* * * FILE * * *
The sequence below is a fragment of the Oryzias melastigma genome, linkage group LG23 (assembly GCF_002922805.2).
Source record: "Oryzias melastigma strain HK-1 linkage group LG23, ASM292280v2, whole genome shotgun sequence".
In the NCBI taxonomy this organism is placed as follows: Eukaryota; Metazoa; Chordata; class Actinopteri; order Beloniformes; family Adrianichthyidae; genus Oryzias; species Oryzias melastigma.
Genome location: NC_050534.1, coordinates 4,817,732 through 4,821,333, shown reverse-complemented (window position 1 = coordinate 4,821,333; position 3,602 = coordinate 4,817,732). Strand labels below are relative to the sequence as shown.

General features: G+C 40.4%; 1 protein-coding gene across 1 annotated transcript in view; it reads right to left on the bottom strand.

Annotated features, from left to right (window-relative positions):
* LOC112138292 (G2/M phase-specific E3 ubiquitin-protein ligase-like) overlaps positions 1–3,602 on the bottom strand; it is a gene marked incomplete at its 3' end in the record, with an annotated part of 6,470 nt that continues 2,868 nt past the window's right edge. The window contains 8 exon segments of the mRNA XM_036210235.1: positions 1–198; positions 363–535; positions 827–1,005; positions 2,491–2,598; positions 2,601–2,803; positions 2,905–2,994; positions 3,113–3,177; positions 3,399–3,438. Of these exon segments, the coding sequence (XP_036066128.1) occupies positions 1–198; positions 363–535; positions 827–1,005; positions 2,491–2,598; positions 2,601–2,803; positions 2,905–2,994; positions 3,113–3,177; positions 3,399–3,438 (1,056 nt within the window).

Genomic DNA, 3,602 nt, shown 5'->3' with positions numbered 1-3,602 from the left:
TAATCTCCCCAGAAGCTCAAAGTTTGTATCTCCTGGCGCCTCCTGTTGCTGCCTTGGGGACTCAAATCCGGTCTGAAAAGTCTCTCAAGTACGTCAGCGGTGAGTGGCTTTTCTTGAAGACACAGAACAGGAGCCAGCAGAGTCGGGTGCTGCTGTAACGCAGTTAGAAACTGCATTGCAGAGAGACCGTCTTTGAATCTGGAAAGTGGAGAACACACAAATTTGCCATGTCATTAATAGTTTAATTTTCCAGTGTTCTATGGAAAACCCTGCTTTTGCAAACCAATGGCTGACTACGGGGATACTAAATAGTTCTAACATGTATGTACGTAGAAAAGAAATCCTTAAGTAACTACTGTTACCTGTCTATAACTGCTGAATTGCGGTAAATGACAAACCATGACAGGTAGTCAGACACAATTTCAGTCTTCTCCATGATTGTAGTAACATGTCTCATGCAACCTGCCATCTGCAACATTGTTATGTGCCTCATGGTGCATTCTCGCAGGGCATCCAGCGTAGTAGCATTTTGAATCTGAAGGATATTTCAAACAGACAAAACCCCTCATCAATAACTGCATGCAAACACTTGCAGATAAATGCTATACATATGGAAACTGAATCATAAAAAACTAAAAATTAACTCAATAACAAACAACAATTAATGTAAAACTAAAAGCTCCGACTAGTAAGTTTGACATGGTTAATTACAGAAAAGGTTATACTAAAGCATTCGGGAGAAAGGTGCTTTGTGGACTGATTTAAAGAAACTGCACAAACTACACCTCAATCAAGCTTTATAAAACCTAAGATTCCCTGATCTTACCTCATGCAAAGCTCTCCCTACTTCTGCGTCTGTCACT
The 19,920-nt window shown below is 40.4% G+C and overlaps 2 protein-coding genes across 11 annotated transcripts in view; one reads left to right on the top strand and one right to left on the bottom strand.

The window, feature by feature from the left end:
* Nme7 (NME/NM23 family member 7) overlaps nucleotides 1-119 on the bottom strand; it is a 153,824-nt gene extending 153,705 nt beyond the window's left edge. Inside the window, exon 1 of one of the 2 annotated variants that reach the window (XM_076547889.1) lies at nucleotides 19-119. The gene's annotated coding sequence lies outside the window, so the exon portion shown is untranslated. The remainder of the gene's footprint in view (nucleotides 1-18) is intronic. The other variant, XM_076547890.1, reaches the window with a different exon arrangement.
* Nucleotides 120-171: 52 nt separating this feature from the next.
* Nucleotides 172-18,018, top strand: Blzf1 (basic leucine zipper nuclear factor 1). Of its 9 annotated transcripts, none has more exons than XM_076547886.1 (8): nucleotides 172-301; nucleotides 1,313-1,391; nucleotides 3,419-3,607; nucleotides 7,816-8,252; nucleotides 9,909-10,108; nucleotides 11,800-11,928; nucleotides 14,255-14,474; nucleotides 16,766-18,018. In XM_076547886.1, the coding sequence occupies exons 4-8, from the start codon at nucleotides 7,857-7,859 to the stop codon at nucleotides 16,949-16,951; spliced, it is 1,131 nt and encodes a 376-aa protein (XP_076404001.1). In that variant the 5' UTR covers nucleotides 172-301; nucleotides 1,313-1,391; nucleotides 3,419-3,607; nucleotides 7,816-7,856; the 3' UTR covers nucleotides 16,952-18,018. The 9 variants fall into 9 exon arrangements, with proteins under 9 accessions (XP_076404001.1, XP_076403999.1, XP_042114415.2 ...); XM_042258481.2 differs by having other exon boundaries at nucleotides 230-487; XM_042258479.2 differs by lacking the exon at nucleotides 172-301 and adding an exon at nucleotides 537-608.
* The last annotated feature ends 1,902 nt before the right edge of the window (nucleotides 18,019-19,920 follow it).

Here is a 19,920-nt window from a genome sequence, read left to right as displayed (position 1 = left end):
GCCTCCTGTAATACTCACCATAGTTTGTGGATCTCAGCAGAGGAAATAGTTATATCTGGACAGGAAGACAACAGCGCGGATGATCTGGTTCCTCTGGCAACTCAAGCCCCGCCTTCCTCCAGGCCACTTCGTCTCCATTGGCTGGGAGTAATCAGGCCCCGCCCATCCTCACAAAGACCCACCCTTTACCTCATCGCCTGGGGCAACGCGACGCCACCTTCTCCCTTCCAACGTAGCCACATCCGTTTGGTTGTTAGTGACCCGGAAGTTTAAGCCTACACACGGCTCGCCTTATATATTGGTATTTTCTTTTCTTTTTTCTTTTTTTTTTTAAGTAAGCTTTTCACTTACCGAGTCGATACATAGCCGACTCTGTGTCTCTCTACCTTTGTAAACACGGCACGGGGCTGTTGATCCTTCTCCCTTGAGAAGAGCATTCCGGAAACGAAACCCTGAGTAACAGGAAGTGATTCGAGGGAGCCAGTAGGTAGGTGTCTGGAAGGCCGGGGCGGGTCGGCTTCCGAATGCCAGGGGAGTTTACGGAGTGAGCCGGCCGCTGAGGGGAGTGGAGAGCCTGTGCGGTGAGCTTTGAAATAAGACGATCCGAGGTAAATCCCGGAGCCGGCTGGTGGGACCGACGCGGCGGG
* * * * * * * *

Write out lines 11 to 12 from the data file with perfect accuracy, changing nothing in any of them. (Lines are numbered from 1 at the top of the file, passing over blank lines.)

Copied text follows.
The window, feature by feature from the left end:
* Nme7 (NME/NM23 family member 7) overlaps nucleotides 1-119 on the bottom strand; it is a 153,824-nt gene extending 153,705 nt beyond the window's left edge. Inside the window, exon 1 of one of the 2 annotated variants that reach the window (XM_076547889.1) lies at nucleotides 19-119. The gene's annotated coding sequence lies outside the window, so the exon portion shown is untranslated. The remainder of the gene's footprint in view (nucleotides 1-18) is intronic. The other variant, XM_076547890.1, reaches the window with a different exon arrangement.